I've read about on-target efficiency and off-target effects in use of CRISPR/Cas9, and about tools that suggest good guide sequences. I am wondering: how many guide sequences do typical CRISPR users try -- i.e. is there any iteration or parallelism involved?
I think the answer is yes for some use cases, but I am not sure:
- Knocking out one particular locus: There are only a few possible guide sequences, so you can just make a library that includes all of those and run one experiment, without iteration. You would not know which guide sequence worked best, though, but users may not need this information.
- Knocking out one gene, no matter at which loci: Since there are many possible loci for indels, the key is to choose a locus for which the guide sequence is effective and produces the last off-target effects elsewhere in the genome. This would mean iterating/trying several of the top suggested guide sequences individually. These could be tried in parallel across several experiments.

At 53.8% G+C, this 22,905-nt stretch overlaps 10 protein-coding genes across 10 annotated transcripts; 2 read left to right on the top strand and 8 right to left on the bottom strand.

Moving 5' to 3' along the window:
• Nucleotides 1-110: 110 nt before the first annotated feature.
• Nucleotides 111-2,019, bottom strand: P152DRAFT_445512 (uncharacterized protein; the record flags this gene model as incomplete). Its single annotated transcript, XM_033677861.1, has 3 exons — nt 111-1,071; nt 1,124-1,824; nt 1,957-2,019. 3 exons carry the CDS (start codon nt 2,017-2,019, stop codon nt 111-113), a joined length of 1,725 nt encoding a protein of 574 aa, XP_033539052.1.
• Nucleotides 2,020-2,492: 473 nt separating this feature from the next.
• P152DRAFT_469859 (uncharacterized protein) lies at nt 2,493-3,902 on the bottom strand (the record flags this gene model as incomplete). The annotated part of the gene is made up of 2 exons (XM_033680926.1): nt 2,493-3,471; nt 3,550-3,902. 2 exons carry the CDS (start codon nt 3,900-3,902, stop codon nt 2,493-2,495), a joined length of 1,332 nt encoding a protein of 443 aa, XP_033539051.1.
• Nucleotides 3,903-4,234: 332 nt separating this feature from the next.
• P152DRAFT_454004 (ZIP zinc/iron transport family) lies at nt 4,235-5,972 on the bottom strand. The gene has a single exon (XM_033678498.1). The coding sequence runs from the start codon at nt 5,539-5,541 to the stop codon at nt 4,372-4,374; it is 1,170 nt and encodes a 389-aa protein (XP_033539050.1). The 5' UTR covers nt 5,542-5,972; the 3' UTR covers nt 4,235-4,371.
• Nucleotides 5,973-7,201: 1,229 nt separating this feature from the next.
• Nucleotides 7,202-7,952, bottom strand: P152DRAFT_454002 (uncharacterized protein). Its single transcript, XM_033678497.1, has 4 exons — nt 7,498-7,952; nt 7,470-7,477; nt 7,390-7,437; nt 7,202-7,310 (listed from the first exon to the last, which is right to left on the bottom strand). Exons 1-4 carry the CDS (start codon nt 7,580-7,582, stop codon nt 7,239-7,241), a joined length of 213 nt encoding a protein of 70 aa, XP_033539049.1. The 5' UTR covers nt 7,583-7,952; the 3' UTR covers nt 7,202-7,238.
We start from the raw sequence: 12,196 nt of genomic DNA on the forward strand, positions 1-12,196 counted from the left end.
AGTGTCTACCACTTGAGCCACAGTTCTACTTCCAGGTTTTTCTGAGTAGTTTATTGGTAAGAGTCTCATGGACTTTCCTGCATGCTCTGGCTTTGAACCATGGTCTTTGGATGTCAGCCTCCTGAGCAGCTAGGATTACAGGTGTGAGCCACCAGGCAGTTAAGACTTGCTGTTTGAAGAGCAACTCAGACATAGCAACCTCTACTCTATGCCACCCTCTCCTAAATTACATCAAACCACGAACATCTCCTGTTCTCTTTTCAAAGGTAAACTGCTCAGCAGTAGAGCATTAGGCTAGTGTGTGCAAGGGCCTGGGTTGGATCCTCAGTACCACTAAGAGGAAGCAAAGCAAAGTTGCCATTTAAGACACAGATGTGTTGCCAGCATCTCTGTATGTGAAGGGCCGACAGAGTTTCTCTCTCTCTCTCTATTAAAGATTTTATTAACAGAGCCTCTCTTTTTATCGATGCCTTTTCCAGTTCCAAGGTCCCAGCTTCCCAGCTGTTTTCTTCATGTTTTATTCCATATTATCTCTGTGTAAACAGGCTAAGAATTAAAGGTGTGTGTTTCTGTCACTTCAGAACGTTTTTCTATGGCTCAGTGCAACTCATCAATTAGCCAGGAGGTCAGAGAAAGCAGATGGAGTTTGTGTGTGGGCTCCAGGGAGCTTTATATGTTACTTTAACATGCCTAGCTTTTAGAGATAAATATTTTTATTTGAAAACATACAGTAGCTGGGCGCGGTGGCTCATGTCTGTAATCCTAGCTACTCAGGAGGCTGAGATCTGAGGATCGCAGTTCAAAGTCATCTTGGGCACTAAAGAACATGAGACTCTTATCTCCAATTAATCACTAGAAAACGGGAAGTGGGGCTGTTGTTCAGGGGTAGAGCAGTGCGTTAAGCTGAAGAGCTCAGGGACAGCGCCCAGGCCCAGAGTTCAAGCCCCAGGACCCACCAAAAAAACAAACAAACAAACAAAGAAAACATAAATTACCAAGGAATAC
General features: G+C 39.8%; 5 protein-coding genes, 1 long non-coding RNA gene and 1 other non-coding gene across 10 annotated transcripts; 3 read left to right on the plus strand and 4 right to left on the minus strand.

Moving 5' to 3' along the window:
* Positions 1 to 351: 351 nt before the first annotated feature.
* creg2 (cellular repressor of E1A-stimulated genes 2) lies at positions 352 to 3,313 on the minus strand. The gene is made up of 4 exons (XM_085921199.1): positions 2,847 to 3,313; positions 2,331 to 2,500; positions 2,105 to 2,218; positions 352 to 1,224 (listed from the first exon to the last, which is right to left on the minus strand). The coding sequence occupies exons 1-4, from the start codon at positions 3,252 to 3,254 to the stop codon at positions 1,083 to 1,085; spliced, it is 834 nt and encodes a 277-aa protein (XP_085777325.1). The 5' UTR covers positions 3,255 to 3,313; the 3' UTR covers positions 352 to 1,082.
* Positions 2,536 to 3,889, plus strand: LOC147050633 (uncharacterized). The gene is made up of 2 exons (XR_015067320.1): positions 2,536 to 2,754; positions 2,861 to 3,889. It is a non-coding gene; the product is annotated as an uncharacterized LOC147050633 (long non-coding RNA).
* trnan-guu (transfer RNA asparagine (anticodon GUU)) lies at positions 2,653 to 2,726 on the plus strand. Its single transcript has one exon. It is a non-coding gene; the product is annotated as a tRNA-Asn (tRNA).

- Knocking out multiple genes, aka multiplexing: The user would want to find good guide sequences for each gene separately to avoid any interactions. This would reduce to the previous example above.
Is my understanding above correct?